Hypnotherapist, Personal Trainer, Professional Sportsman (retired), Performance Expert

 So, you’ve signed up for the London Marathon? Here are some generalised training tips and knowledge to help.

OK, not the London Marathon, but I do like this shot of me and the huskies on the Brecon Beacons!

A marathon is either as easy or as hard as you want it to be. If you can walk normally and are generally free from negative physical conditions you can already complete a marathon right now. Everything you do from now until the marathon is just going to make it easier and more enjoyable!

Look to run as much as you can. If you feel good, then run faster and further. If you don’t feel as good, then I would suggest running slower and shorter. Listen to your body. In this way running does not become a chore but a pleasure.

Always give yourself at least 24hrs off each week, so your cardiac and smooth muscles (heart and vascular system) can get a little rest. Don’t run if you ache, instead rest. Aching is a sign that your body hasn’t recovered from the previous training, so if you run when aching you are risking over-training. Again, listen to your body.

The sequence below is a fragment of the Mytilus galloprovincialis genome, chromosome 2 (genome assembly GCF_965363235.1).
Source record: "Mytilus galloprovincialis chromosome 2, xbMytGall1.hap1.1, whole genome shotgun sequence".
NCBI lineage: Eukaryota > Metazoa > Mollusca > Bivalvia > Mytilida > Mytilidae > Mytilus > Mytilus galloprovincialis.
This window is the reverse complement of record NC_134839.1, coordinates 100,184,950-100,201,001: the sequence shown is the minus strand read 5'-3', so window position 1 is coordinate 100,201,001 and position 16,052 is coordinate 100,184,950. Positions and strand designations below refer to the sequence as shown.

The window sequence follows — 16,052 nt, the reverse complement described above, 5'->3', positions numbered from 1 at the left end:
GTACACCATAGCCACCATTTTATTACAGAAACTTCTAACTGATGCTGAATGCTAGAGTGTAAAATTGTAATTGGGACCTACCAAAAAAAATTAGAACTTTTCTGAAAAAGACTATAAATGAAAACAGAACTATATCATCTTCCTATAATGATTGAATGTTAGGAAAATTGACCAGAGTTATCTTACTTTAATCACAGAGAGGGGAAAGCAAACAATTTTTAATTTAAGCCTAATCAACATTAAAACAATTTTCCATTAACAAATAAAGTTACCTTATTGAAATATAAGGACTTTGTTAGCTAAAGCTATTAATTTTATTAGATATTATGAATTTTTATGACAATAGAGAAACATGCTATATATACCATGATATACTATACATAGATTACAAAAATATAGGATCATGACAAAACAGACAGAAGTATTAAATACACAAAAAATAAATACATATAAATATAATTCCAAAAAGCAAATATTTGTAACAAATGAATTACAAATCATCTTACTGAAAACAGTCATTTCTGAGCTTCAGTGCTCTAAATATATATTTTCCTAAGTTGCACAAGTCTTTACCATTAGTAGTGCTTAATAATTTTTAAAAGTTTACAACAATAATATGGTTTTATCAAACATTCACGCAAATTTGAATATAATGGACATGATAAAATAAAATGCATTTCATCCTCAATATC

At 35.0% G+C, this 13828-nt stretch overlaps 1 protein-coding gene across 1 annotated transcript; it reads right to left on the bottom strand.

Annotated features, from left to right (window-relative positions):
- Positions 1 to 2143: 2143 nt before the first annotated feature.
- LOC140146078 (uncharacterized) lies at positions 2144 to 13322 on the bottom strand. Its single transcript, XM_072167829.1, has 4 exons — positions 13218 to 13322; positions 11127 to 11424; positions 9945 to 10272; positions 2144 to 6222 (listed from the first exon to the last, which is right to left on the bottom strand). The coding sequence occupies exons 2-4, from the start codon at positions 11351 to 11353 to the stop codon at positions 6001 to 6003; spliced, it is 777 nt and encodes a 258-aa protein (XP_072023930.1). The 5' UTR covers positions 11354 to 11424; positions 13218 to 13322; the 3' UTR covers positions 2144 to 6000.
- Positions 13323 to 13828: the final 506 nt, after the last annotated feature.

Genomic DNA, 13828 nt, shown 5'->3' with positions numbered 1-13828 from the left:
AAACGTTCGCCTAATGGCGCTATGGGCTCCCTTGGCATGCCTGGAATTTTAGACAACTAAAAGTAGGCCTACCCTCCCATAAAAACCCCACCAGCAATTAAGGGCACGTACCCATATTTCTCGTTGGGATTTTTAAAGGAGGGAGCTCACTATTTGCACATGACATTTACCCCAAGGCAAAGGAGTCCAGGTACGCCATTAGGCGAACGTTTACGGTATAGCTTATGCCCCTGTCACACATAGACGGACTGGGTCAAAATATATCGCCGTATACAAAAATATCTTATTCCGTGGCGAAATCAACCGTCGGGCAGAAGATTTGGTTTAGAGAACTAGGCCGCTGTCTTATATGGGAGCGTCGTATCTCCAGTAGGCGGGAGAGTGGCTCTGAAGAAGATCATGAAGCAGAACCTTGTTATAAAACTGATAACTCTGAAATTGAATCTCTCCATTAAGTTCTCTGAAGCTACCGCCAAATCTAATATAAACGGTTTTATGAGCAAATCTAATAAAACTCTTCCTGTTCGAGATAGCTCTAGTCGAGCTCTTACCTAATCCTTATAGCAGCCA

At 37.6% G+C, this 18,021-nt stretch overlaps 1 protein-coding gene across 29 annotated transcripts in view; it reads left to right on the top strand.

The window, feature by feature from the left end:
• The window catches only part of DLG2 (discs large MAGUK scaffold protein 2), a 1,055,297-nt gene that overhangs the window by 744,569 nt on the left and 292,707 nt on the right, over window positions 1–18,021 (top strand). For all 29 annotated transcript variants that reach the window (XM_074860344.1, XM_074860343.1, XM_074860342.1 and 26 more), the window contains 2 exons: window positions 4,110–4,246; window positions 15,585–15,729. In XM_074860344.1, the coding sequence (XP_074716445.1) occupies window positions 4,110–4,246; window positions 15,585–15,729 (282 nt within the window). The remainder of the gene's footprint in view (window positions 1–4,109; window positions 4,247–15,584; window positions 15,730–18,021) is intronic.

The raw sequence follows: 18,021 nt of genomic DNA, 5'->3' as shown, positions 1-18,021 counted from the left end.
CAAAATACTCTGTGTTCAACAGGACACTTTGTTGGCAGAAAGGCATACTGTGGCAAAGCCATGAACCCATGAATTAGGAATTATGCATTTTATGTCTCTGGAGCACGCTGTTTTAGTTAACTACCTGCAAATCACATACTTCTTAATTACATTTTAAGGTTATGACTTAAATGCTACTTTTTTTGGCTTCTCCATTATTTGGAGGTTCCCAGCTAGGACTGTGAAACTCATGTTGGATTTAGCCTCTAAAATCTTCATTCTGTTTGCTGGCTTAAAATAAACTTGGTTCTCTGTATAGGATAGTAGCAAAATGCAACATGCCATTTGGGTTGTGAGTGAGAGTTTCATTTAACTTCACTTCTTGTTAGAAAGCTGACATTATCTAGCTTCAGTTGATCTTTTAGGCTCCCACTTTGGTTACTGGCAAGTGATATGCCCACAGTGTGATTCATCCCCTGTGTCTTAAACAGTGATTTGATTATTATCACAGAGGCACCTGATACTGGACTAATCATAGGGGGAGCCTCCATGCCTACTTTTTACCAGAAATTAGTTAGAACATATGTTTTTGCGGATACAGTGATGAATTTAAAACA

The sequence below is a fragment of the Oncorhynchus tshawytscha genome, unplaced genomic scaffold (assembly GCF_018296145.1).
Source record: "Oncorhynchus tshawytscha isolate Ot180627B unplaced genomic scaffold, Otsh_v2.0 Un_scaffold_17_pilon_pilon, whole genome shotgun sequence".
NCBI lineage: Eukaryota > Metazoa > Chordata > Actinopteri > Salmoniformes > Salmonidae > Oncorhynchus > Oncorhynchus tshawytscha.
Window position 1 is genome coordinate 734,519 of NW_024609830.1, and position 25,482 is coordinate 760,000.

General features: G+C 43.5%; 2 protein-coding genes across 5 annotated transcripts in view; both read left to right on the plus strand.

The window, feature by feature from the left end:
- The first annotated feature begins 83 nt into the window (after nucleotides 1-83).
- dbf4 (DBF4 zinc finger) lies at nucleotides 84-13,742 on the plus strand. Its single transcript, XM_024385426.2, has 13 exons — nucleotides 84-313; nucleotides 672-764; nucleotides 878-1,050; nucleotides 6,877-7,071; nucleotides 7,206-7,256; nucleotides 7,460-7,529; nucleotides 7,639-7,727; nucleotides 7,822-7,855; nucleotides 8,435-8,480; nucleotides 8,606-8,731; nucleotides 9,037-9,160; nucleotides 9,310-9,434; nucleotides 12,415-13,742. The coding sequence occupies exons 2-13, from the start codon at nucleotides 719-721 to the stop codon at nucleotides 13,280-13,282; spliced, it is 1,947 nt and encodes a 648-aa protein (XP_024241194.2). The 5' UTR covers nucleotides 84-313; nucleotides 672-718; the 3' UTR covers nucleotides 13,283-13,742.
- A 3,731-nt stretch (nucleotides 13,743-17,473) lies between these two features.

Injuries are a problem with the first time runner or for those stepping up the distance. As soon as possible I would suggest booking in with The Running School (Google them, there are quite a few locations) who will help you find the right biomechanics for your physical shape and size. There is no one-size-fits-all but instead you need to run as the individual you are.

As a heads up on technique look to run in a relaxed efficient manner, soft hips knees and ankles, think ‘tap-tap-tap-tap’ as your footfall with light and fast impact, don’t over-stride instead allow your foot fall to land beneath the centre of gravity, and relax your body and breathing. If you are relaxed you may allow your body to run in the efficient way for you.